Tip 1: Teach Kids How to Care for Babies: Ever notice how a group of kids will suddenly gather around a small baby in fascination? The organization Roots of Empathy brings babies into elementary school classrooms as part of their research-based empathy program. Facilitators help kids to observe the baby’s development and to label the baby’s feelings. If you have a new baby at home, find small, concrete ways for older siblings to help. Teach them to recognize how babies use their cries and expressions to communicate their needs.
My daughter was two when her baby brother was born. At the suggestion of a wise friend, we stocked a small basket with diapers, wipes and a burp cloth and placed it at child level. When the baby needed a diaper change, it was her job to get the diaper and wipes. When she saw telltale white dribble after feedings, she would often yell “Spit-up alert!” and run to get a cloth. As she adjusted to a new arrival, we talked a lot about what her brother needed to grow up healthy and how she could be a part of that – and she loved to boast about what a good big sister she was.
If you have a new baby in the house or on the way, the PBS KIDS show Daniel Tiger’s Neighborhood offers videos to help older sibling(s) get ready to welcome and care for the new arrival. Your older child will learn some pointers from Daniel Tiger as he learns to love and care for his baby sister.
Tip 2: Teach Kids How to Care for Animals: Researchers have found a correlation between attachment to a pet and higher empathy scores. Pet care can provide a consistent “job” for kids – a meaningful, daily responsibility. Even preschoolers can help fill a dog’s water bowl or give fish a pinch of food.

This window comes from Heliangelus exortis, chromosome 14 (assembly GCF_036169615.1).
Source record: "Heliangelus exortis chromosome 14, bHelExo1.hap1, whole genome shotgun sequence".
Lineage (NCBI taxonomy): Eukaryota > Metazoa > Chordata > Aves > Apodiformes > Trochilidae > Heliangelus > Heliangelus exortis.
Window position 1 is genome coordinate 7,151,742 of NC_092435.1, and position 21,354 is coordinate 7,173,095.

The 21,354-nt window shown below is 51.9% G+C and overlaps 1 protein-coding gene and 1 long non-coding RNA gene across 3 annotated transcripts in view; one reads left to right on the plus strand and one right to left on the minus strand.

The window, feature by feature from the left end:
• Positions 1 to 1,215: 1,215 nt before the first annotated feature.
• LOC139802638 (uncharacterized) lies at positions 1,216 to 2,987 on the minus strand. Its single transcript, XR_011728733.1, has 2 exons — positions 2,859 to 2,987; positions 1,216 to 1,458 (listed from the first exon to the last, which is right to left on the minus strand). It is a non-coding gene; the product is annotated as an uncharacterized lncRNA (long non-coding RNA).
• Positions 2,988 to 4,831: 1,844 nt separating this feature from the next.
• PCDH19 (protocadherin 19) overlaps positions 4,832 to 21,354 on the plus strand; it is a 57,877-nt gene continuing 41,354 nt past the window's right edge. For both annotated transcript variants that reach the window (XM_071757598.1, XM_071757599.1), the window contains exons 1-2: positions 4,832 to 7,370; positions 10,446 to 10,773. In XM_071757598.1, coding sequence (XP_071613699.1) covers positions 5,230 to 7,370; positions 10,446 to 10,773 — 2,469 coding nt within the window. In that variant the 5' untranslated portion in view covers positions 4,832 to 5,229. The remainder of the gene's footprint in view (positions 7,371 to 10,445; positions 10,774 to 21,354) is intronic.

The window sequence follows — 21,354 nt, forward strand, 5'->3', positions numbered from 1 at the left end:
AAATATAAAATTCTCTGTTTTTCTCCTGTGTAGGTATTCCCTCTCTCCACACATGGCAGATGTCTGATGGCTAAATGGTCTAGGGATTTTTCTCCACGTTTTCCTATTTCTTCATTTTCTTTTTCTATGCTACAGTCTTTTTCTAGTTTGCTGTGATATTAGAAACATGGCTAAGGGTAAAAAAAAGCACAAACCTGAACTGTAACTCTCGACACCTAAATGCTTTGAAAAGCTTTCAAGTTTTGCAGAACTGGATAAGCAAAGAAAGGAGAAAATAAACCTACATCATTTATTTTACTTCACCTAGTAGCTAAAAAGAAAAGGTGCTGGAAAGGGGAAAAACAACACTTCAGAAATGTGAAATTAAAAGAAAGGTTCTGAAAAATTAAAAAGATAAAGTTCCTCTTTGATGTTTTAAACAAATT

Right now, we have a jar of “pet ladybug babies” sitting on the windowsill. My daughter found a patch of tiny yellow eggs on the back of a leaf and placed it in a jar. When they hatched, we read together about what ladybug larvae eat and went aphid hunting. She monitors their progress every day, wondering if they need a drop of water or more food. It turns out even baby bugs have distinct needs!
If your child wants to learn more about taking care of animals, the Wild Kratts Baby Buddies app is a great place to start. This app lets kids learn about animal science while they feed, wash and protect a baby elephant, cheetah, crocodile, zebra and aardvark.
Tip 3: Teach Kids How to Care for Plants: Gardening with young kids offers practical lessons in cause and effect. If you forget to water the flowers, they will begin to wilt; similarly, when you forget to “water” your friends and family with kindness, those relationships can wilt, too.
Recently, my daughter and I prepared a little patch of soil and scattered a few wildflower seeds. Each morning, she waters them and waits. We talk about how seeds need good soil, water and sunlight. Like people, they start small and fragile, but with the right care, they will eventually blossom. When we offer care and empathy to those around us, we do our part to make the world a more beautiful place.
Cultivate your kids’ interest in plants and the natural world by following the adventures of “backyard explorer extraordinaire” Nature Cat. Kids will learn about seed dispersal in the game Seed Soaring and create an outdoor space in Park Builder!